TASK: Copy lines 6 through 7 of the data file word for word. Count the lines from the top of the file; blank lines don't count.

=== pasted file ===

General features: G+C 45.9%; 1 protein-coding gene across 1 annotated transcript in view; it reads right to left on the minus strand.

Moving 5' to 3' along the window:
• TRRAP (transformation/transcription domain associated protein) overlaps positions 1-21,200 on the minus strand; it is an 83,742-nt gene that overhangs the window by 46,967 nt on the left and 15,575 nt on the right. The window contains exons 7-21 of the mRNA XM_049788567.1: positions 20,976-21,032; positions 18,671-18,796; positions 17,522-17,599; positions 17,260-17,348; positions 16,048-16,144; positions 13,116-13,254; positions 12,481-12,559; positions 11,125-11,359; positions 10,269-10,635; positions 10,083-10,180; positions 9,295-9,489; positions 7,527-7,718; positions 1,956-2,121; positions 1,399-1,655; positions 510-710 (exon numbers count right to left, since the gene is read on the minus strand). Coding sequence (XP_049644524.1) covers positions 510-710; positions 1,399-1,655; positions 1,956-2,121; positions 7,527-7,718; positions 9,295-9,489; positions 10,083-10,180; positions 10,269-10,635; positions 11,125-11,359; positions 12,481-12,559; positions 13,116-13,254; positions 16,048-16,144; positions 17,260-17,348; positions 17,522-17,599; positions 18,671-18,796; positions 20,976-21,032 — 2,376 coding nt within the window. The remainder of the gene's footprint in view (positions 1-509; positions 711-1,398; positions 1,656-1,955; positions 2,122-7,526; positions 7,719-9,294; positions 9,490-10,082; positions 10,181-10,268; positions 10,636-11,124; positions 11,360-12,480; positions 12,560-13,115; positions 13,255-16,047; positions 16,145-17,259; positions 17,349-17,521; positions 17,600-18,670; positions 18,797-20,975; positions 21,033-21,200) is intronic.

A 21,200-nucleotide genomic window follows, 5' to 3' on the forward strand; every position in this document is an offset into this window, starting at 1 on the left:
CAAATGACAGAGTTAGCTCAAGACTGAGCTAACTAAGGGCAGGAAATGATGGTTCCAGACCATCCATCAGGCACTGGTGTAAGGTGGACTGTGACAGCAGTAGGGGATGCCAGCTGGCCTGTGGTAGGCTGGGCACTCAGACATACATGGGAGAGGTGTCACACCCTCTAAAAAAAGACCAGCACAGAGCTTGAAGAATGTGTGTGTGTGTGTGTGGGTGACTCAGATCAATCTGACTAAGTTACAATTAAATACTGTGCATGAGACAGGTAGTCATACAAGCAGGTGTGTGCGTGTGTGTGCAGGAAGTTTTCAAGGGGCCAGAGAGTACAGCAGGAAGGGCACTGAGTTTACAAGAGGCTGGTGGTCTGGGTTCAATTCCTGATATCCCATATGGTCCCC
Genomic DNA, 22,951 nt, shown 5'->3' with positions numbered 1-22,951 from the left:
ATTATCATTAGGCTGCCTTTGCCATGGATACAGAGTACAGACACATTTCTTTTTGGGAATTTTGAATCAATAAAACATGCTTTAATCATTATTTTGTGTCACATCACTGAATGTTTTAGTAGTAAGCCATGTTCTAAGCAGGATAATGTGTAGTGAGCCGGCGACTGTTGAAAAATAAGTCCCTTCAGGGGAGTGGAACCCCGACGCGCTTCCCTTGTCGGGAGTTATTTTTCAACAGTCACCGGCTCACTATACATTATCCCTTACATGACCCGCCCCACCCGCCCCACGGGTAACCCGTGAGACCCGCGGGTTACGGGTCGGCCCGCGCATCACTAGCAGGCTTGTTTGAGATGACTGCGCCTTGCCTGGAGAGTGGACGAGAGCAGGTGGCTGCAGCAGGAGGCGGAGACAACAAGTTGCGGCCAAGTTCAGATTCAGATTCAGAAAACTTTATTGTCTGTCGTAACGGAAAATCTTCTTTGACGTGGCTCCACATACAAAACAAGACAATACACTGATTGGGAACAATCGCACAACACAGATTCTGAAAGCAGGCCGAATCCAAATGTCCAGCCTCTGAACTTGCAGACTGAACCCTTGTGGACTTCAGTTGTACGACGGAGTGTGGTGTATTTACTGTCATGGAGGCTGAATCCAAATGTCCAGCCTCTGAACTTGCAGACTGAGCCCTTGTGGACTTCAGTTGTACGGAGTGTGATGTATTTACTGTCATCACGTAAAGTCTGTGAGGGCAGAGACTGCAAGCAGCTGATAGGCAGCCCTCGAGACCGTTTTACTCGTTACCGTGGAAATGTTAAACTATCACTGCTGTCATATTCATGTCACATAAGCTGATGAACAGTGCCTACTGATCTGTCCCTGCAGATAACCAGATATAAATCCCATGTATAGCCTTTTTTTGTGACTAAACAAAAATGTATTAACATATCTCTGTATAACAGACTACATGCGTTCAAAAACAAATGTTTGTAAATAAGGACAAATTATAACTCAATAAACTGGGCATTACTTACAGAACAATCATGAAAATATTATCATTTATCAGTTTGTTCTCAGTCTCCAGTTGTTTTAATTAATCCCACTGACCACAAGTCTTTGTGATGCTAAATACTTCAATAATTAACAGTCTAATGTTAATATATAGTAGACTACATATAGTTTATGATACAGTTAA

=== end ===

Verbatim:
Genomic DNA, 22,951 nt, shown 5'->3' with positions numbered 1-22,951 from the left:
ATTATCATTAGGCTGCCTTTGCCATGGATACAGAGTACAGACACATTTCTTTTTGGGAATTTTGAATCAATAAAACATGCTTTAATCATTATTTTGTGTCACATCACTGAATGTTTTAGTAGTAAGCCATGTTCTAAGCAGGATAATGTGTAGTGAGCCGGCGACTGTTGAAAAATAAGTCCCTTCAGGGGAGTGGAACCCCGACGCGCTTCCCTTGTCGGGAGTTATTTTTCAACAGTCACCGGCTCACTATACATTATCCCTTACATGACCCGCCCCACCCGCCCCACGGGTAACCCGTGAGACCCGCGGGTTACGGGTCGGCCCGCGCATCACTAGCAGGCTTGTTTGAGATGACTGCGCCTTGCCTGGAGAGTGGACGAGAGCAGGTGGCTGCAGCAGGAGGCGGAGACAACAAGTTGCGGCCAAGTTCAGATTCAGATTCAGAAAACTTTATTGTCTGTCGTAACGGAAAATCTTCTTTGACGTGGCTCCACATACAAAACAAGACAATACACTGATTGGGAACAATCGCACAACACAGATTCTGAAAGCAGGCCGAATCCAAATGTCCAGCCTCTGAACTTGCAGACTGAACCCTTGTGGACTTCAGTTGTACGACGGAGTGTGGTGTATTTACTGTCATGGAGGCTGAATCCAAATGTCCAGCCTCTGAACTTGCAGACTGAGCCCTTGTGGACTTCAGTTGTACGGAGTGTGATGTATTTACTGTCATCACGTAAAGTCTGTGAGGGCAGAGACTGCAAGCAGCTGATAGGCAGCCCTCGAGACCGTTTTACTCGTTACCGTGGAAATGTTAAACTATCACTGCTGTCATATTCATGTCACATAAGCTGATGAACAGTGCCTACTGATCTGTCCCTGCAGATAACCAGATATAAATCCCATGTATAGCCTTTTTTTGTGACTAAACAAAAATGTATTAACATATCTCTGTATAACAGACTACATGCGTTCAAAAACAAATGTTTGTAAATAAGGACAAATTATAACTCAATAAACTGGGCATTACTTACAGAACAATCATGAAAATATTATCATTTATCAGTTTGTTCTCAGTCTCCAGTTGTTTTAATTAATCCCACTGACCACAAGTCTTTGTGATGCTAAATACTTCAATAATTAACAGTCTAATGTTAATATATAGTAGACTACATATAGTTTATGATACAGTTAA